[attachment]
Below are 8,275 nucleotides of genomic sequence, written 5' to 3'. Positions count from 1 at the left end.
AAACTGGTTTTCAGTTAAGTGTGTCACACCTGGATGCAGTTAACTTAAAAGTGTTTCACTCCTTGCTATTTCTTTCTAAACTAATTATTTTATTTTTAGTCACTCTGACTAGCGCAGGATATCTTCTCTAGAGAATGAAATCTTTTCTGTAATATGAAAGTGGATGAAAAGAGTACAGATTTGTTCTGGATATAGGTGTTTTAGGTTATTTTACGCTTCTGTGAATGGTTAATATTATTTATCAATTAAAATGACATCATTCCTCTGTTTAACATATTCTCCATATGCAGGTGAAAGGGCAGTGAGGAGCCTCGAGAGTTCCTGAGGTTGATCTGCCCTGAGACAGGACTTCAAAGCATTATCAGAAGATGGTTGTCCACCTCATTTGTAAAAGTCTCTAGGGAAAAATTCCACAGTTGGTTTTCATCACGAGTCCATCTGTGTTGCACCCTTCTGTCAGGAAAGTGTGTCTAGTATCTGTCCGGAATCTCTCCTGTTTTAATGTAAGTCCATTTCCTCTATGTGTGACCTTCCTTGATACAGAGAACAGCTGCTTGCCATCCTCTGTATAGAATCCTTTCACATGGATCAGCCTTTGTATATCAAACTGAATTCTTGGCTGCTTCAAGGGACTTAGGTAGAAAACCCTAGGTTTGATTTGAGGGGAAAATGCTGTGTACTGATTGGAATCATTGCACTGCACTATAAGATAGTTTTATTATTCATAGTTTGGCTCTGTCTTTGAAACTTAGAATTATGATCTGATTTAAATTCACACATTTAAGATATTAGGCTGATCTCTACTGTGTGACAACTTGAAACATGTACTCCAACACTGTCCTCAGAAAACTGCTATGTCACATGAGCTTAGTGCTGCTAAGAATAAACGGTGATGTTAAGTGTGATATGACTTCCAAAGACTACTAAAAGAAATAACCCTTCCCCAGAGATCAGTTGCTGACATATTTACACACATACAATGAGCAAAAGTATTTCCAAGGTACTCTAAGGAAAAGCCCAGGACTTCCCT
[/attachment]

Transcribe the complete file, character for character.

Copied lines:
Below are 8,275 nucleotides of genomic sequence, written 5' to 3'. Positions count from 1 at the left end.
AAACTGGTTTTCAGTTAAGTGTGTCACACCTGGATGCAGTTAACTTAAAAGTGTTTCACTCCTTGCTATTTCTTTCTAAACTAATTATTTTATTTTTAGTCACTCTGACTAGCGCAGGATATCTTCTCTAGAGAATGAAATCTTTTCTGTAATATGAAAGTGGATGAAAAGAGTACAGATTTGTTCTGGATATAGGTGTTTTAGGTTATTTTACGCTTCTGTGAATGGTTAATATTATTTATCAATTAAAATGACATCATTCCTCTGTTTAACATATTCTCCATATGCAGGTGAAAGGGCAGTGAGGAGCCTCGAGAGTTCCTGAGGTTGATCTGCCCTGAGACAGGACTTCAAAGCATTATCAGAAGATGGTTGTCCACCTCATTTGTAAAAGTCTCTAGGGAAAAATTCCACAGTTGGTTTTCATCACGAGTCCATCTGTGTTGCACCCTTCTGTCAGGAAAGTGTGTCTAGTATCTGTCCGGAATCTCTCCTGTTTTAATGTAAGTCCATTTCCTCTATGTGTGACCTTCCTTGATACAGAGAACAGCTGCTTGCCATCCTCTGTATAGAATCCTTTCACATGGATCAGCCTTTGTATATCAAACTGAATTCTTGGCTGCTTCAAGGGACTTAGGTAGAAAACCCTAGGTTTGATTTGAGGGGAAAATGCTGTGTACTGATTGGAATCATTGCACTGCACTATAAGATAGTTTTATTATTCATAGTTTGGCTCTGTCTTTGAAACTTAGAATTATGATCTGATTTAAATTCACACATTTAAGATATTAGGCTGATCTCTACTGTGTGACAACTTGAAACATGTACTCCAACACTGTCCTCAGAAAACTGCTATGTCACATGAGCTTAGTGCTGCTAAGAATAAACGGTGATGTTAAGTGTGATATGACTTCCAAAGACTACTAAAAGAAATAACCCTTCCCCAGAGATCAGTTGCTGACATATTTACACACATACAATGAGCAAAAGTATTTCCAAGGTACTCTAAGGAAAAGCCCAGGACTTCCCT